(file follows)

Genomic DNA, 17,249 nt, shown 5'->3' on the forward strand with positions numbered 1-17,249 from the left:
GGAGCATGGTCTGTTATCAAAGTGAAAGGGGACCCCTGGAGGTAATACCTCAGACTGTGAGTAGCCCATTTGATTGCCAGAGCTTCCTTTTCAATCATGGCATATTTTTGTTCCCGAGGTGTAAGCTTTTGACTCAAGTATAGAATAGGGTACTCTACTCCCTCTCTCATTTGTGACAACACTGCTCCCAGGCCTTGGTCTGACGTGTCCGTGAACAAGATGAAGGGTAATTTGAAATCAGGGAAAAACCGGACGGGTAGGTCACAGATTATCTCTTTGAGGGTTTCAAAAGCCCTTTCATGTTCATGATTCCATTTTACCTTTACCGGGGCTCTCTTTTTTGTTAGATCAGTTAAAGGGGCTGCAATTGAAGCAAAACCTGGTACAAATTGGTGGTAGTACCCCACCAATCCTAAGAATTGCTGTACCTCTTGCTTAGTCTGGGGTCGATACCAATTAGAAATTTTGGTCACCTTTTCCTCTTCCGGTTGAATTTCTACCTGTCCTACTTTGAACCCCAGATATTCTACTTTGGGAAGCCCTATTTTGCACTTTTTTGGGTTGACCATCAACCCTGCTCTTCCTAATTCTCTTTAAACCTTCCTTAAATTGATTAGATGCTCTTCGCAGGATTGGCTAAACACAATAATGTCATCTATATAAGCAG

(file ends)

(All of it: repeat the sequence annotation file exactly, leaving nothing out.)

Genomic DNA, 17,249 nt, shown 5'->3' on the forward strand with positions numbered 1-17,249 from the left:
GGAGCATGGTCTGTTATCAAAGTGAAAGGGGACCCCTGGAGGTAATACCTCAGACTGTGAGTAGCCCATTTGATTGCCAGAGCTTCCTTTTCAATCATGGCATATTTTTGTTCCCGAGGTGTAAGCTTTTGACTCAAGTATAGAATAGGGTACTCTACTCCCTCTCTCATTTGTGACAACACTGCTCCCAGGCCTTGGTCTGACGTGTCCGTGAACAAGATGAAGGGTAATTTGAAATCAGGGAAAAACCGGACGGGTAGGTCACAGATTATCTCTTTGAGGGTTTCAAAAGCCCTTTCATGTTCATGATTCCATTTTACCTTTACCGGGGCTCTCTTTTTTGTTAGATCAGTTAAAGGGGCTGCAATTGAAGCAAAACCTGGTACAAATTGGTGGTAGTACCCCACCAATCCTAAGAATTGCTGTACCTCTTGCTTAGTCTGGGGTCGATACCAATTAGAAATTTTGGTCACCTTTTCCTCTTCCGGTTGAATTTCTACCTGTCCTACTTTGAACCCCAGATATTCTACTTTGGGAAGCCCTATTTTGCACTTTTTTGGGTTGACCATCAACCCTGCTCTTCCTAATTCTCTTTAAACCTTCCTTAAATTGATTAGATGCTCTTCGCAGGATTGGCTAAACACAATAATGTCATCTATATAAGCAG